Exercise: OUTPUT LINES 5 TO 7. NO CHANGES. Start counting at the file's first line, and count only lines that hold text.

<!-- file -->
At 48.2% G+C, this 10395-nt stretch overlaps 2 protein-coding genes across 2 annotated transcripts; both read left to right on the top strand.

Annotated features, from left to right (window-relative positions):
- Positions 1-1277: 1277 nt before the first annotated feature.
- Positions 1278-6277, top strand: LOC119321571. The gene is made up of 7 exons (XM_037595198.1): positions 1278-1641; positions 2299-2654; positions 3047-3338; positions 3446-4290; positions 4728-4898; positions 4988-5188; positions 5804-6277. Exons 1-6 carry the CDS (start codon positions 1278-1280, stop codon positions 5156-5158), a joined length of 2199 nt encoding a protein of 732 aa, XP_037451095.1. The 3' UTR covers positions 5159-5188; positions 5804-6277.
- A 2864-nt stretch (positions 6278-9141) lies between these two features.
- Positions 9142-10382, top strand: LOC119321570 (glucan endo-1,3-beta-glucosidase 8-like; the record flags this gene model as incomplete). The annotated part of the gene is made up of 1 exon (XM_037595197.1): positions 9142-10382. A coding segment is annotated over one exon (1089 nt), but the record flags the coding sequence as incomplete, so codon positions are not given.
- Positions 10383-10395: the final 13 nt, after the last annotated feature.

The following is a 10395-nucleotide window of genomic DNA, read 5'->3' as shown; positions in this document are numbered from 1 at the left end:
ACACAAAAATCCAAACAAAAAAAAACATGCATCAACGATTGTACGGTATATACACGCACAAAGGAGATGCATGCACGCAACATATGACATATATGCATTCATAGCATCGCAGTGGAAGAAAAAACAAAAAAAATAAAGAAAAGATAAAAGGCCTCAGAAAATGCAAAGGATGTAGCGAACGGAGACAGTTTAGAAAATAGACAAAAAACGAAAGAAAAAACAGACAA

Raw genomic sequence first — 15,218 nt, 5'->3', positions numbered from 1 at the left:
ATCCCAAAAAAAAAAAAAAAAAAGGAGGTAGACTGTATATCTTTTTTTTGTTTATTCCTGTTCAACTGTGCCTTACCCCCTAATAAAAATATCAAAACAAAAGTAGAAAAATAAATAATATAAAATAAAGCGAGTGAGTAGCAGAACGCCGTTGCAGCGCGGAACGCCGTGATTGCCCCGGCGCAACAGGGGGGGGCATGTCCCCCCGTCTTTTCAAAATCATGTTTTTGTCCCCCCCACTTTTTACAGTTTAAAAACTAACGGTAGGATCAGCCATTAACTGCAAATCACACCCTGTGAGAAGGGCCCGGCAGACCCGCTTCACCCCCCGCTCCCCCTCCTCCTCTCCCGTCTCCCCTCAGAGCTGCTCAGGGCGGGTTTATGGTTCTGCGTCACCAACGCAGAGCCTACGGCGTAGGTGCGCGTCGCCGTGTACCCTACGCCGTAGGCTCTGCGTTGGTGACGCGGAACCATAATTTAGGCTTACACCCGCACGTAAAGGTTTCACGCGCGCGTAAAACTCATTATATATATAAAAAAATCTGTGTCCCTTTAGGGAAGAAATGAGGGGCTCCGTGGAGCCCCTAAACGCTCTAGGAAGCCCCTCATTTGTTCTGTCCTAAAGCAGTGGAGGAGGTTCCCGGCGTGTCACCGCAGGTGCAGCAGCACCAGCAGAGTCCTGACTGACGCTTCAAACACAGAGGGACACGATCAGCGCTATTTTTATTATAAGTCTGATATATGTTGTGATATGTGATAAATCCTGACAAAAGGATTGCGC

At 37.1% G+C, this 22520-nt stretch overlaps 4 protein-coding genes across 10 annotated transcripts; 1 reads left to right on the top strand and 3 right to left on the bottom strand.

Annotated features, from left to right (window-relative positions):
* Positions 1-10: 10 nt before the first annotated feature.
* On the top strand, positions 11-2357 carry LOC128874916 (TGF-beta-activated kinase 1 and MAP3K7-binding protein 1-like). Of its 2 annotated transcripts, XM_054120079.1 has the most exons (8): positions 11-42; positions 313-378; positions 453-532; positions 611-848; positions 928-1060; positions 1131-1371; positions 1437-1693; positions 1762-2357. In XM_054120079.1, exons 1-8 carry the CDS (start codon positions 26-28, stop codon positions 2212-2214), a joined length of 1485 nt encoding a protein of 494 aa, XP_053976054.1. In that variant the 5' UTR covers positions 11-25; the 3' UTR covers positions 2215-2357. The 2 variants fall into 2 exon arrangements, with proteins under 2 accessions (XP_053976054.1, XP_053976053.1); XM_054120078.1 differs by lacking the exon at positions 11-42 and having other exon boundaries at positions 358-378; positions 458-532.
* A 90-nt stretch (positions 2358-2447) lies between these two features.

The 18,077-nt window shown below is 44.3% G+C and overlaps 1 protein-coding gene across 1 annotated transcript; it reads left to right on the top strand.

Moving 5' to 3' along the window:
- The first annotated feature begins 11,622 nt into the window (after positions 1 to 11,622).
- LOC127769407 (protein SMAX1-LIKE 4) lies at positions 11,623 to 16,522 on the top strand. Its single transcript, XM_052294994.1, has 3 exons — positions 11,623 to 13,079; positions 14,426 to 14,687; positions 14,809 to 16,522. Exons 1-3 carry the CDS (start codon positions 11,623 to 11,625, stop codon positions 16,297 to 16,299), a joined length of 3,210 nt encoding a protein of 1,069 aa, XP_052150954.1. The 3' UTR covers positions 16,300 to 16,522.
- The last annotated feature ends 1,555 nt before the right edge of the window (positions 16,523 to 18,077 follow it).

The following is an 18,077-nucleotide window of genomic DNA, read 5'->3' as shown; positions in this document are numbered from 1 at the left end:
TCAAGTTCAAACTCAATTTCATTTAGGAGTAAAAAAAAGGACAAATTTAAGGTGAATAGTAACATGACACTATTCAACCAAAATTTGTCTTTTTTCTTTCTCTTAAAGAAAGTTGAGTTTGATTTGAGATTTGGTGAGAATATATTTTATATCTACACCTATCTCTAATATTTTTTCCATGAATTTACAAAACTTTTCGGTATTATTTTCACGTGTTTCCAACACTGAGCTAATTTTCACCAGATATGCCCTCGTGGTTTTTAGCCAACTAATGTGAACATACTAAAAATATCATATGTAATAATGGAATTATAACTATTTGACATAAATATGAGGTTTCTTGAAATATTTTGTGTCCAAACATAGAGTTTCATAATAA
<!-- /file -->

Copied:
- A 2864-nt stretch (positions 6278-9141) lies between these two features.
- Positions 9142-10382, top strand: LOC119321570 (glucan endo-1,3-beta-glucosidase 8-like; the record flags this gene model as incomplete). The annotated part of the gene is made up of 1 exon (XM_037595197.1): positions 9142-10382. A coding segment is annotated over one exon (1089 nt), but the record flags the coding sequence as incomplete, so codon positions are not given.
- Positions 10383-10395: the final 13 nt, after the last annotated feature.